Nov 17

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Talking about wishes is no easy task in English. Let’s do a quick quiz to see if you know the most important rules!

Scroll down for explanations about how to use “wish”


We talk a lot about about our wishes, hopes, and even frustration with whatever is going on. Take this quick quiz to practice how to do this in English.

How to use “wish” in English?


1 Using wish to say ‘want’

You can use the verb ‘wish’ to talk about something you ‘want’ to do or ‘would like’ to do. Using ‘wish’ is more formal than ‘want’ or ‘would like’.

Pattern: Wish + to + infinitive

For example:

I wish to talk to your manager. (very formal)

I would like to talk to your manager. OR I’d like to talk to your manager (neutral, but polite)

I want to talk to your manager. (informal and not polite)


2. Using ‘wish’ in phrases

Pattern: Wish + somebody + something

For example:

He wished me a happy birthday.

The guests wish everyone Happy Easter.


3. Talking about wishes referring to the present

Pattern: Wish + (that) + past tense (form)

In spoken English we rarely use ‘that’ in these sentences, but it’s okay to use it.

For example:

I wish (that) I was rich. – But unfortunately, I’m not!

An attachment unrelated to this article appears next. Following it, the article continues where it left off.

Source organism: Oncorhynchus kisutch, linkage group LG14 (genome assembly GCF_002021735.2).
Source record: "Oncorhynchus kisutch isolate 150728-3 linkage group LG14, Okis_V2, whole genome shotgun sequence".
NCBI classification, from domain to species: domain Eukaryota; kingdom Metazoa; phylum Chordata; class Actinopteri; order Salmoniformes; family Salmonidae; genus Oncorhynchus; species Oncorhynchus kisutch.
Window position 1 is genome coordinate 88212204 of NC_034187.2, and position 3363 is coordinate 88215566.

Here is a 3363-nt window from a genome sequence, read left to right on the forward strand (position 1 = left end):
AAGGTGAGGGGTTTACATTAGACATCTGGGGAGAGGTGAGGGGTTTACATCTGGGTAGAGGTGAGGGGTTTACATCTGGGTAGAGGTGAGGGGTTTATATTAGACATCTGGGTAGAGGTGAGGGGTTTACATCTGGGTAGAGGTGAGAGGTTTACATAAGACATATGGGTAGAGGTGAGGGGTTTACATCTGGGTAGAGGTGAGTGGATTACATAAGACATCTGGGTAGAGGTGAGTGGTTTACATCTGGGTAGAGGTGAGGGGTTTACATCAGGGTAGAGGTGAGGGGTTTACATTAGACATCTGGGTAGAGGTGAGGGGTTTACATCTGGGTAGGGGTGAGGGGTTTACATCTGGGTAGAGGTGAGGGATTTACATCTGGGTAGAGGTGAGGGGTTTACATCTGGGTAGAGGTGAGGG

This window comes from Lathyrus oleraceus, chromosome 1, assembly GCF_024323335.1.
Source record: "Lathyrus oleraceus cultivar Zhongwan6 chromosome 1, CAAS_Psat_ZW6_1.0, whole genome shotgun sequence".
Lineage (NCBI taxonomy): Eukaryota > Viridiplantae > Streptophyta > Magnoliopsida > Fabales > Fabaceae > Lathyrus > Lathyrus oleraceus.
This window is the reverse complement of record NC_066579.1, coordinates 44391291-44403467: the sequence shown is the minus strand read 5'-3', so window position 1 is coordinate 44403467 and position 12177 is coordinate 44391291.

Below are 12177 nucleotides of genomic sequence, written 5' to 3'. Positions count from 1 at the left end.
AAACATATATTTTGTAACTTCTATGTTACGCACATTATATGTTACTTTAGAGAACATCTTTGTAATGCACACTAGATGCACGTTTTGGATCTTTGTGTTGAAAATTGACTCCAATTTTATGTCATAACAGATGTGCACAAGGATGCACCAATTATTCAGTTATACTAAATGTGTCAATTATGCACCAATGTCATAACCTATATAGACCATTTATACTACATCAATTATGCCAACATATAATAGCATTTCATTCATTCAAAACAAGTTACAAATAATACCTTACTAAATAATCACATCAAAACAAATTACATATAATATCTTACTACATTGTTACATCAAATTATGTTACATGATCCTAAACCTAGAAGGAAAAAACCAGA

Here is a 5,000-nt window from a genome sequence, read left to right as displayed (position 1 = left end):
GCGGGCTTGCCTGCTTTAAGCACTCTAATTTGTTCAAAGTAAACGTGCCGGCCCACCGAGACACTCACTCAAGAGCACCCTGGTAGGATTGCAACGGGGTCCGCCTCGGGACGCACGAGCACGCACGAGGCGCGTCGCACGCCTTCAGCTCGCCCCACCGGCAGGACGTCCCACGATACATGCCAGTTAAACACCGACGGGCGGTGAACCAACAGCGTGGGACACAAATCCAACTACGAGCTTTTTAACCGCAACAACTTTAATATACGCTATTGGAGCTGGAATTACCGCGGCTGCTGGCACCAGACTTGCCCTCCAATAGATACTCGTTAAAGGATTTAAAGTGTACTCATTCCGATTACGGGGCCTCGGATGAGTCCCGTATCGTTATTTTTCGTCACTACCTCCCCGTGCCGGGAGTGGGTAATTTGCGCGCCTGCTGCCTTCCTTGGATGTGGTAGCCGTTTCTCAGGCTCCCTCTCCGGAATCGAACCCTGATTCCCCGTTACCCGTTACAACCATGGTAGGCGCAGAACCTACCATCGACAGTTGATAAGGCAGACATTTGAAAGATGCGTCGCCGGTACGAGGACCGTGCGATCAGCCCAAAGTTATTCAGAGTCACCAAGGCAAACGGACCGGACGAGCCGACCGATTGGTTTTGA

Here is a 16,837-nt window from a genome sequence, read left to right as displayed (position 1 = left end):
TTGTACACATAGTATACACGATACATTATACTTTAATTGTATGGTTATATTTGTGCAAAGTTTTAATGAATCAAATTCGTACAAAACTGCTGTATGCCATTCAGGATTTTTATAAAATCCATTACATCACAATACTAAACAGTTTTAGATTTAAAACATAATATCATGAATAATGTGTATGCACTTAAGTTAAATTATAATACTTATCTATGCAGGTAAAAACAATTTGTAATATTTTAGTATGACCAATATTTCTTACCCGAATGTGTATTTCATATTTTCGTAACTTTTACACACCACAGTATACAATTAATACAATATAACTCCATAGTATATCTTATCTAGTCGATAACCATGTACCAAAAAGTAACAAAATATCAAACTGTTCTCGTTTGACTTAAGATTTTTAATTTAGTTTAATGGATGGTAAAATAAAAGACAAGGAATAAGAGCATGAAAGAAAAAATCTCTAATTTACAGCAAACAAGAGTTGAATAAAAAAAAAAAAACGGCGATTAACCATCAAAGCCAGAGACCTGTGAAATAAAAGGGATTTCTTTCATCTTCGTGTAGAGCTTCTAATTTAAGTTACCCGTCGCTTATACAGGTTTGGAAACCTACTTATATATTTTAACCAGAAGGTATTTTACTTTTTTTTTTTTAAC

I wish (that) I could speak Spanish. – But unfortunately, I can’t!

I wish (that) it wasn’t raining. – But unfortunately, it is raining!


BUT: be careful not to confuse ‘wish’ and ‘hope’. We use ‘hope’ to talk about the future:

Pattern: hope + present tense / will (future) / going to (future)

I hope it won’t rain tomorrow.

I hope you can come tomorrow.

I hope I’ll have a big house one day.

I hope you are going to have a great time tonight.


Pattern: Wish + (that) + would + verb
We may also have other types of wishes in the present: for example, when someone does something that annoys us, and we want them to stop or change what they do.

For example:

I wish you would do the laundry. – You never do the laundry, and I don’t like that!

I wish she would pick up her toys. – She never picks up after herself, and I don’t like that!

We just wish the neighbors would be easier to get on with. – They are difficult people, and I’d like them to change!


When you talk about present wishes about yourself, stick with the first pattern!


4. Talking about wishes about the past

 Pattern: Wish + (that) + past perfect (form of verb)

 For example:

She wishes (that) she hadn’t dropped out of college. – But unfortunately, she dropped out before she graduated.

I wish I had gotten up earlier, then I wouldn’t be late now. – But unfortunately, I didn’t get up early, and I’m late.


For more practice, do the test again!



Featured image courtesy of Stuart Miles at FreeDigitalPhotos.net


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